Thousands of laboratories nationwide will be happy to hear that Florida, which licenses in-state as well as out-of-state laboratories, has repealed its laboratory licensure requirements.  As of July 1, 2018, laboratories doing business in Florida need only maintain CLIA certification. Continue Reading Florida Repeals Laboratory Licensure Requirements Effective July 1st

Health care services cost money.  Often times, a lot of money.  This fundamental truism captures the challenge facing Congressional Republicans as they consider coverage of low income populations as part of their so-called Repeal and Replace effort.

The Medicaid program covers more people than Medicare but spends less on health care services (MACPAC 2016a, MedPAC and MACPAC 2017). Additionally, Medicaid pays substantially less for health care services than private sector insurance plans (MACPAC 2016a). Recent growth in Medicaid spending is primarily due to growth in enrollment (MACPAC 2016b).  State Medicaid programs depend on the altruism of the medical profession to provide health care services at a lower rate, which can be below cost.  This leads to Medicaid beneficiaries often having less access than those covered by private insurance because financial pressures limit the ability of some providers to take Medicaid beneficiaries.

Republicans in Congress are contemplating moving coverage for the “able bodied” from Medicaid to private insurance.  There are many questions to be answered before such a policy change could be implemented, but the threshold question is simple: how could such a policy proposal not cost more than current law?

Medicaid beneficiaries have limited ability to pay for services.  An individual with an income of $15,800 is currently Medicaid eligible.  Assuming that the policy does not increase financial expectations from the beneficiary, it does not seem possible that Congressional Republicans could write a policy that moves coverage of Medicaid beneficiaries into subsidized private insurance coverage without spending more money. This leads us to the real question for Congressional Republicans: what would they have to do to ensure that this change would not result in spending more money?

Demography remains a constant pressure on payments to stakeholders.  While stakeholders might look at movement away from Medicaid to private insurance coverage for any population as positive, there is a very high probability that any shift from Medicaid to private insurance coverage will come with strings to limit provider payments.

 

For the last six years, Republicans have talked about repeal and replacement of the Affordable Care Act.  The election outcome now puts Republicans in a position of authority to take action on the Affordable Care Act.  As we look ahead to the 115th Congress, it is important to move away from political rhetoric and consider what can actually be achieved as a matter of public policy. Continue Reading It’s Not Really ”Repeal and Replace”; It’s Transition

The Federal Trade Commission (“FTC”) and Department of Justice Antitrust Division (“DOJ”) (collectively, “agencies”) issued a joint statement to Virginia’s Certificate of Public Need (“COPN”) Work Group, which was recently charged with reviewing Virginia’s certificate of public need process and its impact on health care services in Virginia, including the development of “specific recommendations for changes to the certificate of public need process to address any problems or challenges identified during [its] review.” The agencies’ statement encourages the Work Group and the General Assembly to reconsider whether “Virginia’s COPN laws best serve its citizens” and suggests that the Work Group consider the repeal or retrenchment of the COPN laws in order to promote the efficient functioning of health care markets. This statement is another example of the agencies’ continued vigilance in their efforts to prevent CON laws from suppressing competition by “limiting the availability of new or expanded health care services.”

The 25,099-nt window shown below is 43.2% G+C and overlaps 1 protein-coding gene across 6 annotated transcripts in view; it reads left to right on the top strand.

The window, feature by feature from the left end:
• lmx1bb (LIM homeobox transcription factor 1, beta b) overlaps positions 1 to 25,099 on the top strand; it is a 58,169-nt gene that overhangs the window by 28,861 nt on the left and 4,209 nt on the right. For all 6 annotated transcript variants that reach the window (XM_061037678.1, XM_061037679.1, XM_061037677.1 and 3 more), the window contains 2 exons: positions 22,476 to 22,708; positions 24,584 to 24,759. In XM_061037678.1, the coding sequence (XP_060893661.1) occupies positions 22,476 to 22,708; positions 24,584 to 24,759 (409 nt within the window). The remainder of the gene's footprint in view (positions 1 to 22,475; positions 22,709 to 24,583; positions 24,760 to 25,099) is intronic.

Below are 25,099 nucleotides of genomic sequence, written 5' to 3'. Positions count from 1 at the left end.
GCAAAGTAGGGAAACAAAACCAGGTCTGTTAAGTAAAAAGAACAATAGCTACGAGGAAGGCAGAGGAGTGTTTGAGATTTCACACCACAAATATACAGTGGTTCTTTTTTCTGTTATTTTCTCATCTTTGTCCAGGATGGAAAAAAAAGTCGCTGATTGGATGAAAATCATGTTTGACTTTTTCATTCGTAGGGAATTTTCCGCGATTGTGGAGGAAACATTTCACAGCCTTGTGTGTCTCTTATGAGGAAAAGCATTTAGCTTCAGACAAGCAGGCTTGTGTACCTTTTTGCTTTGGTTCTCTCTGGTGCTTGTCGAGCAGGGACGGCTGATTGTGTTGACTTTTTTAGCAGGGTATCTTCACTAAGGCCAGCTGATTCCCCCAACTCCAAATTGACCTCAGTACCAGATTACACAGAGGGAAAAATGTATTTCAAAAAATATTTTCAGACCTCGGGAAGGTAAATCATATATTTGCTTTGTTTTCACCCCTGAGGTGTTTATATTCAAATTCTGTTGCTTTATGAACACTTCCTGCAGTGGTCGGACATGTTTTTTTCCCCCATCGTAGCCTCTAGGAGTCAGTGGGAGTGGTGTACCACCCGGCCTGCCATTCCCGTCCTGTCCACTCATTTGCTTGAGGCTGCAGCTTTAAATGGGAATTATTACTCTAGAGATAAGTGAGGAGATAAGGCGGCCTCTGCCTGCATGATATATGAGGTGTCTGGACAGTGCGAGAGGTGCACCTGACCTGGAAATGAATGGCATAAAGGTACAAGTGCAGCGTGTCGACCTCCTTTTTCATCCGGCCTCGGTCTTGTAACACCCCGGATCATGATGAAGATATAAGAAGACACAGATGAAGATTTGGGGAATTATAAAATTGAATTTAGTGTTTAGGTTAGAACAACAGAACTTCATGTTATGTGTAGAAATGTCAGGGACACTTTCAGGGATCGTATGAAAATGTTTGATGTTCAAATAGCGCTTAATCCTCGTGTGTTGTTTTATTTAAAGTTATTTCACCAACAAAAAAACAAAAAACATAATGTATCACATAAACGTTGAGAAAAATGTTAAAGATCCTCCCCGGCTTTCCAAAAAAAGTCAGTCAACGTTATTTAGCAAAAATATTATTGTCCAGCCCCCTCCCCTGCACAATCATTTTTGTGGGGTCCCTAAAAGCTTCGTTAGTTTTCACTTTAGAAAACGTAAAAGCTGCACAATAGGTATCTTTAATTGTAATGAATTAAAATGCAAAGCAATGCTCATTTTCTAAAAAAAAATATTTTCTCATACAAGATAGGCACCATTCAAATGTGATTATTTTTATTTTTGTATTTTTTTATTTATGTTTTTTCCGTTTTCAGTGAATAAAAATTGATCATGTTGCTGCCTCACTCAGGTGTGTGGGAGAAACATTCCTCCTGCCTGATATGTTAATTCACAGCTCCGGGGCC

Virginia’s CON program requires providers such as hospitals, nursing homes, rehabilitation facilities and other general acute care service providers to obtain a COPN from the State Health Commissioner (“Commissioner”) before initiating certain projects. The Commissioner can only issue a COPN after determining that there is a public need for the project. According to Virginia’s Department of Health, the review process can take six to seven months to complete — applications are examined during 190-day review cycles designated for certain batch groups which occurs just twice a year for most groups. Aggrieved parties, including incumbent providers, can appeal the Commissioner’s decision to the circuit court. From the agencies’ perspective, this time-consuming and costly process may deter beneficial entry “since a potential entrant may decide that the process itself is too costly.” Continue Reading FTC-DOJ Join Forces: Encourage Repeal/Retrenchment of Virginia CON Laws

Earlier this week the Massachusetts House of Representatives voted 128-22 to repeal the Massachusetts Pharmaceutical and Medical Device Manufacturer Code of Conduct (often called the “gift ban” law).  The gift ban law prohibits pharmaceutical and medical device manufacturers from giving gifts and certain other items of value to health care providers, and requires disclosure of permitted payments and transfers of value to health care providers.

The House repealed the gift ban law in an amendment to its proposed budget.  The Senate will take up the budget next and is expected to release its version of the budget in May.  This is the second consecutive year in which the House has voted to repeal the gift ban law.  Last year, the repeal didn’t survive the Senate.   The fate of the gift ban law therefore remains in question.  We will be sure to report on subsequent developments.